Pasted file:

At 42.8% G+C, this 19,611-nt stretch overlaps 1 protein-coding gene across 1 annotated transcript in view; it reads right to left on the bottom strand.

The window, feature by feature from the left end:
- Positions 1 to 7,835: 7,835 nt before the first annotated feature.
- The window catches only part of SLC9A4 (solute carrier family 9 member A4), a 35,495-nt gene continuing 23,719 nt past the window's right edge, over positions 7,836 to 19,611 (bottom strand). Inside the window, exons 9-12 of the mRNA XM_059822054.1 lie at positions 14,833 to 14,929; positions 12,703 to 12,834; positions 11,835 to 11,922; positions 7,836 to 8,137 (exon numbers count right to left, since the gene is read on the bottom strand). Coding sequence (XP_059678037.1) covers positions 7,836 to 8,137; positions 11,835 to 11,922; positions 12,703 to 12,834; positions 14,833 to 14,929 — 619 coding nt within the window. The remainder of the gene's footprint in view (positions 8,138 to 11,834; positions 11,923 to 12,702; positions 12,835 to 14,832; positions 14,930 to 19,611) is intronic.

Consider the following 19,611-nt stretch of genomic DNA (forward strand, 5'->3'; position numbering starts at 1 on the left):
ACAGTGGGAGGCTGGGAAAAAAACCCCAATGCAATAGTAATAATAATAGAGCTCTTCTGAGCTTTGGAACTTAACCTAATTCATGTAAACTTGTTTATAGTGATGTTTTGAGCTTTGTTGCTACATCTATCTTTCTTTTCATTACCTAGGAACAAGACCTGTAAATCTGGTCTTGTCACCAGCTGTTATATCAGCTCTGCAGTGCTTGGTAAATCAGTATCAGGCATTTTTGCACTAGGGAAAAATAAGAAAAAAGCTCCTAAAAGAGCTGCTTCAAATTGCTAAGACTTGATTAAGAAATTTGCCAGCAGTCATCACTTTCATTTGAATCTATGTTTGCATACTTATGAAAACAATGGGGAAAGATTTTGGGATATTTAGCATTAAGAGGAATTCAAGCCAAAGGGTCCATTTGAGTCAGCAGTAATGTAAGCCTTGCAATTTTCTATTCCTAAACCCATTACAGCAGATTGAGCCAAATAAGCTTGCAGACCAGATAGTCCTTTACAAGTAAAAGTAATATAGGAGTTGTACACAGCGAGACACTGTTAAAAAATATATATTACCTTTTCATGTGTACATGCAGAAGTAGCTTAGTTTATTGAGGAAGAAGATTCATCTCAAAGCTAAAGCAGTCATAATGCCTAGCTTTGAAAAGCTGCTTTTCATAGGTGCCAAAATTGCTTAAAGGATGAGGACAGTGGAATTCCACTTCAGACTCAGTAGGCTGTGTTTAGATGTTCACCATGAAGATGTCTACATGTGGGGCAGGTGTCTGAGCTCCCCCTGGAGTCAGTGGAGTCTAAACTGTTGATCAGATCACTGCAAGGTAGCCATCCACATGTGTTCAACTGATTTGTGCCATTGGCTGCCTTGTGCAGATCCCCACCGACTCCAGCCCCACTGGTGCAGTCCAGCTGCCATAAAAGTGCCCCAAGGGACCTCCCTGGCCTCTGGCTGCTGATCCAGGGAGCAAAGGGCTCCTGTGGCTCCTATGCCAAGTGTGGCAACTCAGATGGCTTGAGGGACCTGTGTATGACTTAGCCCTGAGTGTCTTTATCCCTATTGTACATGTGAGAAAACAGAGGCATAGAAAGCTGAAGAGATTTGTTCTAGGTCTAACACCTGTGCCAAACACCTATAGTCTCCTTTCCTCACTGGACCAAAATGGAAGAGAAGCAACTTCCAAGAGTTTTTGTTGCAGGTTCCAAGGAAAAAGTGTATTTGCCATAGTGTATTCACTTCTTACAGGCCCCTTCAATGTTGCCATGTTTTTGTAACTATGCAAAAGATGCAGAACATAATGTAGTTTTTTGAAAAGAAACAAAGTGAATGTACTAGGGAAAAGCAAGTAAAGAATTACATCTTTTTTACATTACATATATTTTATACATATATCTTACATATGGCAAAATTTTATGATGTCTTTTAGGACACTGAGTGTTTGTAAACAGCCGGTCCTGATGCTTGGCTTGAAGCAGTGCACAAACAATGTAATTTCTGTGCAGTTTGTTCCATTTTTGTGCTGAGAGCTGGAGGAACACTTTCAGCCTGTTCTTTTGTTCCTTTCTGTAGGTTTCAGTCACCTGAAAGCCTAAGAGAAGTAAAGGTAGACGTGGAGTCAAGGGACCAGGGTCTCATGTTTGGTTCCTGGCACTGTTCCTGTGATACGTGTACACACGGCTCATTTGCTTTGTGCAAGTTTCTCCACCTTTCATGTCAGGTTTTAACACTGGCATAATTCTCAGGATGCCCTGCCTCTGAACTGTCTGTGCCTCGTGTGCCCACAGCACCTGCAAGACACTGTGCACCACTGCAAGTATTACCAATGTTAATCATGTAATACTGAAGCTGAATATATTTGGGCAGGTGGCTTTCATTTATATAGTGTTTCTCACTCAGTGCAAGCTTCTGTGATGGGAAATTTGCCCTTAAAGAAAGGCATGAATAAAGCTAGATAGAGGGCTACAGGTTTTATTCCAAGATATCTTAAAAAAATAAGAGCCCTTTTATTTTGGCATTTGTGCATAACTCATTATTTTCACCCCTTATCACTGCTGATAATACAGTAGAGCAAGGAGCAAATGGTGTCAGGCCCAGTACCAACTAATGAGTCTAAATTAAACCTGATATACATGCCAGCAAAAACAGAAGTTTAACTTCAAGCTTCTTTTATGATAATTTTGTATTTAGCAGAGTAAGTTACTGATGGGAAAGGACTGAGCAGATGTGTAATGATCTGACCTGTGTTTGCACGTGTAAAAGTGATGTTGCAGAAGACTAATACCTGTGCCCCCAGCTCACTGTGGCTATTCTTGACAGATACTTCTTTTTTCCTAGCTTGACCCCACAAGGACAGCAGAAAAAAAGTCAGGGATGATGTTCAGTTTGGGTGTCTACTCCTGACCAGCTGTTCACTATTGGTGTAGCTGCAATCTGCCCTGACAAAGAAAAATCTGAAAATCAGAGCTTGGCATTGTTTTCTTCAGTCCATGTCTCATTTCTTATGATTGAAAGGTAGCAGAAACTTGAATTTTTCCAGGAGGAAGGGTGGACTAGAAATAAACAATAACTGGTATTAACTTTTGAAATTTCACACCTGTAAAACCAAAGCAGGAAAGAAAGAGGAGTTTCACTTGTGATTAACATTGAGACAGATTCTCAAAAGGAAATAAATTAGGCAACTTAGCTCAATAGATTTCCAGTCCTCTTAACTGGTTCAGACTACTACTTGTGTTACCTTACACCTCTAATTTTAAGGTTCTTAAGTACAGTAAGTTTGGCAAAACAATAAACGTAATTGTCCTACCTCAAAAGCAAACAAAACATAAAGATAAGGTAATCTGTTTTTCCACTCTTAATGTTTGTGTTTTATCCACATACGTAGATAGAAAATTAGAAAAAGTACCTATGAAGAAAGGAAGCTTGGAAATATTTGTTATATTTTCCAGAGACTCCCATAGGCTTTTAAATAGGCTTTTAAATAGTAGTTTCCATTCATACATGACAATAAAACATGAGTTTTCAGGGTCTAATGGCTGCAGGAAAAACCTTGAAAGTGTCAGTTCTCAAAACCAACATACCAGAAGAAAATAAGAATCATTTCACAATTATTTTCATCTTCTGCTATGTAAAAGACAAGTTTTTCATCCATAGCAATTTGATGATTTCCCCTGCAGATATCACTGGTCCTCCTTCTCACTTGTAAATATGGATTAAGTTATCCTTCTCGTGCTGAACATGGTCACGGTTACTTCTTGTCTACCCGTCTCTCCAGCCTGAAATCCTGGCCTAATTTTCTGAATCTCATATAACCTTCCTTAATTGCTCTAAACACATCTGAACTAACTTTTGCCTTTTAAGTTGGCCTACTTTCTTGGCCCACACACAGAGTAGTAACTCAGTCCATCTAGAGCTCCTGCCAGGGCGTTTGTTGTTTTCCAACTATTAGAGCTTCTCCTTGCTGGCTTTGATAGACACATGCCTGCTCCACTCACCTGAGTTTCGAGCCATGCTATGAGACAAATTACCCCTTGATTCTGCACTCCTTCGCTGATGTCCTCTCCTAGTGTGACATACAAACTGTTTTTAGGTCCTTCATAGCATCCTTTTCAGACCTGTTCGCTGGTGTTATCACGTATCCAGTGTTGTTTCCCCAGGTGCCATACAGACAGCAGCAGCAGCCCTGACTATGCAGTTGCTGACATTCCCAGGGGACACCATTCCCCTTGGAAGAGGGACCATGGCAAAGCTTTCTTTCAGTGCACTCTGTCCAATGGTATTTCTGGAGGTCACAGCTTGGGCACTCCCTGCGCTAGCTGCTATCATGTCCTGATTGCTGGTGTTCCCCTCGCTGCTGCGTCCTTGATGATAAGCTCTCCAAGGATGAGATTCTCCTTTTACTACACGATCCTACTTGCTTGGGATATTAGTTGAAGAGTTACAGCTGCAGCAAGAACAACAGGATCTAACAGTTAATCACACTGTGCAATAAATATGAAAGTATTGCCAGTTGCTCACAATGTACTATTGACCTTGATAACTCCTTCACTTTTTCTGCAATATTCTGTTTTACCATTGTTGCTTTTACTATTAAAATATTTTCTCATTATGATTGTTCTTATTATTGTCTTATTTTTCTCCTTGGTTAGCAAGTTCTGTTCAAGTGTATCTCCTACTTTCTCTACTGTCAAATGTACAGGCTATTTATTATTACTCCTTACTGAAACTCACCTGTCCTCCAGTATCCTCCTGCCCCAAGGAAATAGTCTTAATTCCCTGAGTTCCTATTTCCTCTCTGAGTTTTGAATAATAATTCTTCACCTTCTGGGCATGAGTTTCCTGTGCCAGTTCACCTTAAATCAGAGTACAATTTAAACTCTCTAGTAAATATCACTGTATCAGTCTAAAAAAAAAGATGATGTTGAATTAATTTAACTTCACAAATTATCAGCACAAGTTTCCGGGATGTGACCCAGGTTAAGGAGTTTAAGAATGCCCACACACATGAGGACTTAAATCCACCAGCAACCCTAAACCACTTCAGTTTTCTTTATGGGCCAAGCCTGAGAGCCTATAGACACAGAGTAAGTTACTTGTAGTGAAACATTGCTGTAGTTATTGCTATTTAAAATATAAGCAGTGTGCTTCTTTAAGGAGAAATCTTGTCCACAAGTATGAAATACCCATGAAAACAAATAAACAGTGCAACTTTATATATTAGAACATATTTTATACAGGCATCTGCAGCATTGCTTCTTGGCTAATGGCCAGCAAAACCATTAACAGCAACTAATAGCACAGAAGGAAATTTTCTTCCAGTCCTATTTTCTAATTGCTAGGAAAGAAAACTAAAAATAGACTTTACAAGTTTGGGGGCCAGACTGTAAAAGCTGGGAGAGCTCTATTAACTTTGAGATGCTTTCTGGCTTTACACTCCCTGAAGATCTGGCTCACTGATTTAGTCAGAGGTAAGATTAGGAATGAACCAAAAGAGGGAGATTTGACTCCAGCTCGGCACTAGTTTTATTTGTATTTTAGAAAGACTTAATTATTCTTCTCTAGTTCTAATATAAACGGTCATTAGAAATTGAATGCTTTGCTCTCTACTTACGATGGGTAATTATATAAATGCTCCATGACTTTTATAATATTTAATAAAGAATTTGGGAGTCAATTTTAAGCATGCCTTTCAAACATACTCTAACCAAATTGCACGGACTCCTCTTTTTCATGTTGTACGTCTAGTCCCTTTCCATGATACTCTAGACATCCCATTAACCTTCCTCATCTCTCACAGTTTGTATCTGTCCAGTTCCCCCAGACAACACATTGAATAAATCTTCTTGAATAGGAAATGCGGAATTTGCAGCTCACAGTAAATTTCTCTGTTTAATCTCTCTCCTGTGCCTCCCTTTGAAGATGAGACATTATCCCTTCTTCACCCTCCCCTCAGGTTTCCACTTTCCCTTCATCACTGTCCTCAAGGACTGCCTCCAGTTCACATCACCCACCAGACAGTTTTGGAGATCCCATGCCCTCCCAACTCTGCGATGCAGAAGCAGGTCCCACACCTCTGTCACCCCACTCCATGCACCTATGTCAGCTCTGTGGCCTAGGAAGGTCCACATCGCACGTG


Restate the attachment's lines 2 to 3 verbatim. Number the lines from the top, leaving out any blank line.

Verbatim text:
The window, feature by feature from the left end:
- Positions 1 to 7,835: 7,835 nt before the first annotated feature.